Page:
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December 6, 2023Houston, TX, United StatesChild Exploitation, Human Smuggling/Trafficking

Unlawfully present Honduran national gets 50 years for kidnapping and raping 15-year-old child

HOUSTON — A Honduran national who illegally resided in Houston was sentenced Dec. 4 to 50 years in federal prison for traveling across interstate lines to engage in sex with a 15-year-old child using drugs, violence and threats of violence against her family to manipulate and control her.

Homeland Security Investigations (HSI) Houston and the Department of State’s Diplomatic Security Service conducted the investigation that led to the conviction. The Montgomery County Sheriff’s Office in Texas and the Knox County Sheriff’s Office in Tennessee worked together to locate and rescue the victim.

Wilmer Rivera-Hernandez, a 33-year-old unlawfully present Honduran national, was sentenced in the U.S. District Court for the Southern District of Texas to 50 years in prison following his conviction on Aug. 24 for interstate travel with intent to engage in a sex act with a minor. The judge also ordered Rivera-Hernandez to register as a sex offender and serve the rest of his life on supervised release following completion of his prison term. During that time, he must comply with numerous requirements designed to restrict his access to children and the internet.

In June 2020, Rivera-Hernandez took a 15-year-old girl on what was supposed to be a date, but it quickly turned into a nightmare. After the minor realized Rivera-Hernandez was just driving around, she asked him to take her home. He refused and grabbed her by the head, strangled her, threatened her and her family’s safety, seized her phone and forced her to drink alcohol and take medication to intoxicate her and limit her ability to defend herself. He then drove her from Houston to Little Rock, Arkansas, where he took her to a motel and raped her. The next day he drove her through Arkansas and into Tennessee.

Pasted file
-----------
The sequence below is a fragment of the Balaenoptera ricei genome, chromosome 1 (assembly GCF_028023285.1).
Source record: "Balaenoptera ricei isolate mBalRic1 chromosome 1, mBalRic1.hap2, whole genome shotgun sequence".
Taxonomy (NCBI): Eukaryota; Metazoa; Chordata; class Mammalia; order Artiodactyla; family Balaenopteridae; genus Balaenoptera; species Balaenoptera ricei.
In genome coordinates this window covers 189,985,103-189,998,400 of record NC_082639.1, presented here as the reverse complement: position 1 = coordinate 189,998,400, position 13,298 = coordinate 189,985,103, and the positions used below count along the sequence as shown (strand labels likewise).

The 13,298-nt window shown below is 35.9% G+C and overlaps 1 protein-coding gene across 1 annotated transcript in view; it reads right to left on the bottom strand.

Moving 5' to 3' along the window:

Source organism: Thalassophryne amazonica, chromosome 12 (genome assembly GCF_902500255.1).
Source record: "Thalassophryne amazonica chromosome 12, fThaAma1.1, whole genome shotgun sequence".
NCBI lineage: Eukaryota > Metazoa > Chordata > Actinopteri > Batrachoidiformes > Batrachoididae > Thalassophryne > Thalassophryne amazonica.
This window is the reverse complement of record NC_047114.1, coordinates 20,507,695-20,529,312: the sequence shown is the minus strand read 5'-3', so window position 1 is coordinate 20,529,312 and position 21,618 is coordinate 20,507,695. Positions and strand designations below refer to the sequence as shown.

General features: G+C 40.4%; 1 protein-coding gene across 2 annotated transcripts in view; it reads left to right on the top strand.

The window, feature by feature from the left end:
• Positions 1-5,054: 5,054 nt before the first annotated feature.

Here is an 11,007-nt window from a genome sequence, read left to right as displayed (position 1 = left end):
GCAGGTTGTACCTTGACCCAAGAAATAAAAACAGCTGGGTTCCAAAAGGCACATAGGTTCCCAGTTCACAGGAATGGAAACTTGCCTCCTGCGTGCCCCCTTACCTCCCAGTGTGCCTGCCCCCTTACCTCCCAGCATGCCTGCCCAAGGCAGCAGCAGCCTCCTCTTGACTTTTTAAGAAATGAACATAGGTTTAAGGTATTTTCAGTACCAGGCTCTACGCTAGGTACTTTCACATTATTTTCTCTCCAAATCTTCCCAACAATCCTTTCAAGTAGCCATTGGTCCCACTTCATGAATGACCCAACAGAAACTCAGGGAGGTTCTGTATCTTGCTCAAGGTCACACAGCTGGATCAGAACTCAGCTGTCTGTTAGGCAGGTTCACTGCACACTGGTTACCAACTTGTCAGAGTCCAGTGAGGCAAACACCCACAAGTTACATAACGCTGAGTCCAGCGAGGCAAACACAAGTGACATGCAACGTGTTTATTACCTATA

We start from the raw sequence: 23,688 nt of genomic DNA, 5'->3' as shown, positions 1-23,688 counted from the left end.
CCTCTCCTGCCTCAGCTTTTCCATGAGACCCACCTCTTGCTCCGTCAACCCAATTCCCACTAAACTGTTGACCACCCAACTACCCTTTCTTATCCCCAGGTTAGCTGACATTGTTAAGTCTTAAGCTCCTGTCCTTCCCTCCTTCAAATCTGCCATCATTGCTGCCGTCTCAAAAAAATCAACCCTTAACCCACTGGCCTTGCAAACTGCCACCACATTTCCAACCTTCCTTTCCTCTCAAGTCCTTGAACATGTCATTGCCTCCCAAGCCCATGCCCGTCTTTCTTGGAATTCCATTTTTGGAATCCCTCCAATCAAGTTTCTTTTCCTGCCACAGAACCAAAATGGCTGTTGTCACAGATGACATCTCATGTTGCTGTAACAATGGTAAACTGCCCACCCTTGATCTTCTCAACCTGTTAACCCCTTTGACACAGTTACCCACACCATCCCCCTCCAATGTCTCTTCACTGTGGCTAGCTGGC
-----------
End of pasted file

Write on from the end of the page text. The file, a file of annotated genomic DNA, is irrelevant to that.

At some point, the victim accessed a phone and contacted her family to tell them to call the police. Her family contacted law enforcement officials who used geolocation to locate Rivera-Hernandez and the child at a truck stop in Knoxville, Tennessee, where authorities rescued her.

At the hearing, the court heard a statement from the victim describing her transformation from a young, innocent girl into someone who feels anger, pain, guilt, numbness, depression and humiliation. In handing down the sentence, the court noted the reprehensible nature of Rivera-Hernandez’s actions, noting that he could not be allowed to walk among civilized people.

After his indictment and arrest, Rivera-Hernandez also engaged in a scheme to obstruct justice from prison. He arranged for the creation and delivery of fabricated WhatsApp messages purporting to be from his victim. In these manufactured messages, Rivera-Hernandez made it appear as if she recanted her claims of kidnapping and rape and that she was always in love with him. By having these messages delivered to the prosecution, Rivera-Hernandez hoped it would lead to the dismissal of his charges. A thorough investigation, however, quickly revealed the messages were fake and that Rivera-Hernandez attempted to obstruct justice.

Rivera-Hernandez will remain in custody pending transfer to a U.S. Bureau of Prisons facility to be determined in the future.

Assistant U.S. Attorneys Sharad Khandelwal and Stephanie Bauman prosecuted the case.

For more news and information on HSI’s efforts to aggressively investigate child exploitation and human trafficking in Southeast Texas follow us on X, formerly known as Twitter, @HSIHouston.

HSI is the principal investigative arm of the U.S. Department of Homeland Security (DHS), responsible for investigating transnational crime and threats, specifically those criminal organizations that exploit the global infrastructure through which international trade, travel and finance move. HSI’s workforce of more than 8,700 employees consists of more than 6,000 special agents assigned to 237 cities throughout the United States, and 93 overseas locations in 56 countries. HSI’s international presence represents DHS’ largest investigative law enforcement presence abroad and one of the largest international footprints in U.S. law enforcement.